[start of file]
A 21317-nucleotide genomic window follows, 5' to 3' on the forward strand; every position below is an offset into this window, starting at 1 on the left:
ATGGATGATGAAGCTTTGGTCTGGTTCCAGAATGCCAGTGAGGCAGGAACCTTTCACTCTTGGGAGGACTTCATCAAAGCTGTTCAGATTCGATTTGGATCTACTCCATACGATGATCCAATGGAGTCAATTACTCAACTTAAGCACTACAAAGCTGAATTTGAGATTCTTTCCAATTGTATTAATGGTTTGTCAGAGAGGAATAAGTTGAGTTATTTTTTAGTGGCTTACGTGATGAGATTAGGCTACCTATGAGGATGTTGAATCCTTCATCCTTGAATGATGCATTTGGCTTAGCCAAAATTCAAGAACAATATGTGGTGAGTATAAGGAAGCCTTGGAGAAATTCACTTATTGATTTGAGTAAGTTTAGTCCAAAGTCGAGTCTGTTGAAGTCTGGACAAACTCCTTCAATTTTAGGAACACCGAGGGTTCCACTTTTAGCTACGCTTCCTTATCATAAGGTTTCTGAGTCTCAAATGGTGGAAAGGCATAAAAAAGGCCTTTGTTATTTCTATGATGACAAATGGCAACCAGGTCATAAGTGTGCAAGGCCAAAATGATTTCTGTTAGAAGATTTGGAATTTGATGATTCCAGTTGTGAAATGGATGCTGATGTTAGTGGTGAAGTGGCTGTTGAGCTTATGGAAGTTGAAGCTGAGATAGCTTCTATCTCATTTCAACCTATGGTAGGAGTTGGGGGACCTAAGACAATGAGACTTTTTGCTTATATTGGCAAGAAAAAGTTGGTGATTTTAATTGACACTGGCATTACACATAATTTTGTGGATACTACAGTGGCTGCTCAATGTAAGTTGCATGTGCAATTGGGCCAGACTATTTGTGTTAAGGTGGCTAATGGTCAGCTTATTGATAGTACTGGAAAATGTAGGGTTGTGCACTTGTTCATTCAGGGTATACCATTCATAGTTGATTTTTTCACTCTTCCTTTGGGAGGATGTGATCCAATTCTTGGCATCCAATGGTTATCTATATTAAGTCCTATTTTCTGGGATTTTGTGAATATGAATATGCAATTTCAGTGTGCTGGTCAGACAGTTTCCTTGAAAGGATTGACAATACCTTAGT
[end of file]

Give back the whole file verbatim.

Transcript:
A 21317-nucleotide genomic window follows, 5' to 3' on the forward strand; every position below is an offset into this window, starting at 1 on the left:
ATGGATGATGAAGCTTTGGTCTGGTTCCAGAATGCCAGTGAGGCAGGAACCTTTCACTCTTGGGAGGACTTCATCAAAGCTGTTCAGATTCGATTTGGATCTACTCCATACGATGATCCAATGGAGTCAATTACTCAACTTAAGCACTACAAAGCTGAATTTGAGATTCTTTCCAATTGTATTAATGGTTTGTCAGAGAGGAATAAGTTGAGTTATTTTTTAGTGGCTTACGTGATGAGATTAGGCTACCTATGAGGATGTTGAATCCTTCATCCTTGAATGATGCATTTGGCTTAGCCAAAATTCAAGAACAATATGTGGTGAGTATAAGGAAGCCTTGGAGAAATTCACTTATTGATTTGAGTAAGTTTAGTCCAAAGTCGAGTCTGTTGAAGTCTGGACAAACTCCTTCAATTTTAGGAACACCGAGGGTTCCACTTTTAGCTACGCTTCCTTATCATAAGGTTTCTGAGTCTCAAATGGTGGAAAGGCATAAAAAAGGCCTTTGTTATTTCTATGATGACAAATGGCAACCAGGTCATAAGTGTGCAAGGCCAAAATGATTTCTGTTAGAAGATTTGGAATTTGATGATTCCAGTTGTGAAATGGATGCTGATGTTAGTGGTGAAGTGGCTGTTGAGCTTATGGAAGTTGAAGCTGAGATAGCTTCTATCTCATTTCAACCTATGGTAGGAGTTGGGGGACCTAAGACAATGAGACTTTTTGCTTATATTGGCAAGAAAAAGTTGGTGATTTTAATTGACACTGGCATTACACATAATTTTGTGGATACTACAGTGGCTGCTCAATGTAAGTTGCATGTGCAATTGGGCCAGACTATTTGTGTTAAGGTGGCTAATGGTCAGCTTATTGATAGTACTGGAAAATGTAGGGTTGTGCACTTGTTCATTCAGGGTATACCATTCATAGTTGATTTTTTCACTCTTCCTTTGGGAGGATGTGATCCAATTCTTGGCATCCAATGGTTATCTATATTAAGTCCTATTTTCTGGGATTTTGTGAATATGAATATGCAATTTCAGTGTGCTGGTCAGACAGTTTCCTTGAAAGGATTGACAATACCTTAGT